11:01 PM EST, December 22, 2011
Recovery for Manning
Peyton Manning has everything an NFL quarterback could want: a Super Bowl ring, Hall of Fame credentials and hilarious commercials to show his grandkids.
So what should Santa bring Manning?
A full recovery from the neck injury and surgery that have sidelined him throughout this season, and a return to the field, where he orchestrated an offense like no other.
Failing that, here's wishing Manning the good sense to retire. As anyone who has winced at James Harrison's hit of Colt McCoy understands, football is becoming more perilous by the day. Until doctors pronounce Manning's neck healed, not even his most ardent fans want him in uniform.
Conscience for NFL
Far too many former NFL players struggle with debilitating physical and emotional injuries — the latter caused in part by suffering too many concussions while playing a sport so violent yet so flush with cash. These players have lost their families, homes, quality of life and even their lives themselves.
In the Christmas spirit, NFL Commissioner Roger Goodell's gift is a better conscience so that he can save these former gladiators who have broken-down bodies, minds and lives. Since the NFL inhales $9 billion annually in revenue, Goodell should direct at least $250 million more a year to rescue these ex-players. After all, today's NFL money machine was built primarily on its players' brawn and the abuse of their brains.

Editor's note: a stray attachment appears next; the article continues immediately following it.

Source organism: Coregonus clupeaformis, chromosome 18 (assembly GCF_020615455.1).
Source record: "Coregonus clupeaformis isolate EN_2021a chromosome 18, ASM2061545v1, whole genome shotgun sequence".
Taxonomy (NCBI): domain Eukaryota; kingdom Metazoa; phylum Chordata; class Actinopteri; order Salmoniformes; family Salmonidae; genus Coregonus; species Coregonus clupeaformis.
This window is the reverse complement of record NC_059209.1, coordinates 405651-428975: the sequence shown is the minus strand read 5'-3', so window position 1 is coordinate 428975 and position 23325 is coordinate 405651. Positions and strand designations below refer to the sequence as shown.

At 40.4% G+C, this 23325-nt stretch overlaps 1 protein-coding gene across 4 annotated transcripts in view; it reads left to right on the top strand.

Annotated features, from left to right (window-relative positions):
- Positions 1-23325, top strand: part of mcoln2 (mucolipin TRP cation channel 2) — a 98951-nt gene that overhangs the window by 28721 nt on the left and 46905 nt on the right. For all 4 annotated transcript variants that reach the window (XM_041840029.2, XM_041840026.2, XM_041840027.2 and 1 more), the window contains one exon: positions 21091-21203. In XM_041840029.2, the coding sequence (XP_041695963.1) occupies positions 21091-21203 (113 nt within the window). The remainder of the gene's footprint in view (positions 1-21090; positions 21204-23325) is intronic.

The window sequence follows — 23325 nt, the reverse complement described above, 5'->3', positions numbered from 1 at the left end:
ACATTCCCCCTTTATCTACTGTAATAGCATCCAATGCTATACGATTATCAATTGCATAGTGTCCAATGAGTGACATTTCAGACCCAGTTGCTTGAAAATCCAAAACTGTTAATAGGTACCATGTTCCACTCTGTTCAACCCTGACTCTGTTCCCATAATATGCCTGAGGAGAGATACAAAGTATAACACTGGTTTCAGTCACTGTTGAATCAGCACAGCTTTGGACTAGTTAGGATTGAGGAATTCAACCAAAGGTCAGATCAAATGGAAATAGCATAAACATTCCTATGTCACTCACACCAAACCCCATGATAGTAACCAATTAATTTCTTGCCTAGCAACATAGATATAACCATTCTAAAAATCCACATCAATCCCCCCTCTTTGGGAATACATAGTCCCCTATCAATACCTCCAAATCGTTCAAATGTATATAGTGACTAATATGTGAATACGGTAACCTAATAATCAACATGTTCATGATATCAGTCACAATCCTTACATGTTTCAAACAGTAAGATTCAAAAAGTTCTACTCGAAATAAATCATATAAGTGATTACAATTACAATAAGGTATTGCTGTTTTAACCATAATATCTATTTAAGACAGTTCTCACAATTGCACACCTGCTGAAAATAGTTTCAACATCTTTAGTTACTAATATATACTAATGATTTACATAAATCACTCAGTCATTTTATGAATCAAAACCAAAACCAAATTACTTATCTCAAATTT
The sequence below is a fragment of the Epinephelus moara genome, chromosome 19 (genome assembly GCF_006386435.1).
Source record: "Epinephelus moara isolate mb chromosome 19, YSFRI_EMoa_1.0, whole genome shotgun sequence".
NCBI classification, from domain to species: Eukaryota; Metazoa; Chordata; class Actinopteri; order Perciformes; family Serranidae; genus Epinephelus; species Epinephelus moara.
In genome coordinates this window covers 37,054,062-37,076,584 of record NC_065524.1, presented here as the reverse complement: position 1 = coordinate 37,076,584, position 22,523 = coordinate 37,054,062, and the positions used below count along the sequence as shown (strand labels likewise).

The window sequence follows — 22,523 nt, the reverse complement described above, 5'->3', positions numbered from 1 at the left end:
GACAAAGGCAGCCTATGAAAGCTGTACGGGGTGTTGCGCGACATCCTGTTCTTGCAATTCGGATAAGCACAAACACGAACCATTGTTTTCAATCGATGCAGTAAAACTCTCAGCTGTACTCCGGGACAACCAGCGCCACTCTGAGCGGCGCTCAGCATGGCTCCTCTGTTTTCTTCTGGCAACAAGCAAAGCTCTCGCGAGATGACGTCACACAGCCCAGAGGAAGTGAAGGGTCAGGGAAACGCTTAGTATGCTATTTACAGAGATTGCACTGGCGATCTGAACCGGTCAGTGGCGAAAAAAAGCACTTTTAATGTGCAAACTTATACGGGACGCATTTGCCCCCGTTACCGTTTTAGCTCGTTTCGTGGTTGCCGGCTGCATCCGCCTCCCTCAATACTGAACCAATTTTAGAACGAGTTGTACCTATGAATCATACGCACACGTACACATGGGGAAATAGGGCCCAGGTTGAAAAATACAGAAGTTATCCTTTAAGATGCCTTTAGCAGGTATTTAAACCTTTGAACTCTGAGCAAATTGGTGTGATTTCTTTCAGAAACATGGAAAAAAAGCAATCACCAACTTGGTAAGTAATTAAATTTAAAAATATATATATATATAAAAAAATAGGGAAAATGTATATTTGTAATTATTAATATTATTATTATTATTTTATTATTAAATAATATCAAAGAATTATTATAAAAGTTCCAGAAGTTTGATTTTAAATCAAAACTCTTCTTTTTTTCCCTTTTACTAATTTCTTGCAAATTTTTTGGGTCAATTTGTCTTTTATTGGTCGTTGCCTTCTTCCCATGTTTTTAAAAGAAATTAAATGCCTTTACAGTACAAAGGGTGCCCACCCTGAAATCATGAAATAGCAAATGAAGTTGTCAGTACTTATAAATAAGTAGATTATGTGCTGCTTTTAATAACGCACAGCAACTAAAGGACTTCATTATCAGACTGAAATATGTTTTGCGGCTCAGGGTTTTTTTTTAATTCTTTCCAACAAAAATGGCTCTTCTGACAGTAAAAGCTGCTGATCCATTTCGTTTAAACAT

South Florida cheer
Gifts can be selfish. Often, gifts are not about giving, but about the great feeling one gets from giving. It is in that spirit that these gifts are offered to South Florida's sports franchises.
To the Dolphins, a franchise quarterback, the likes of which you have not seen since Dan Marino and Bob Griese. To the Panthers, a trip to the playoffs for the first time in an NHL-record 10 years. To the Marlins, success in your new home, new uniforms and with your new payroll. To the Heat, another run at the NBA Finals.
By giving these gifts, South Florida sports fans — and sports journalists — will have more fun and interesting teams to follow.
Good health for Crosby
This is hard because having grown up in Cleveland I was raised to dislike everything and anything about Pittsburgh. But I would like to see Sidney Crosby, the best hockey player in the world, get a clean bill of health. He's far too young to have his career derailed by injury, and in his case it's concussions.
His career reminds me of the Flyers' Eric Lindros, who never reached his true potential because of injuries. Wayne Gretzky is the Great One, but Crosby is the Next One. The way he plays the game is magical. And trust me, I hate to say it — or see it — because he plays for the Penguins.
Crosby is just 24 and has so much left to give to the game. Let's hope he gets the chance.
Copyright © 2014, The Baltimore Sun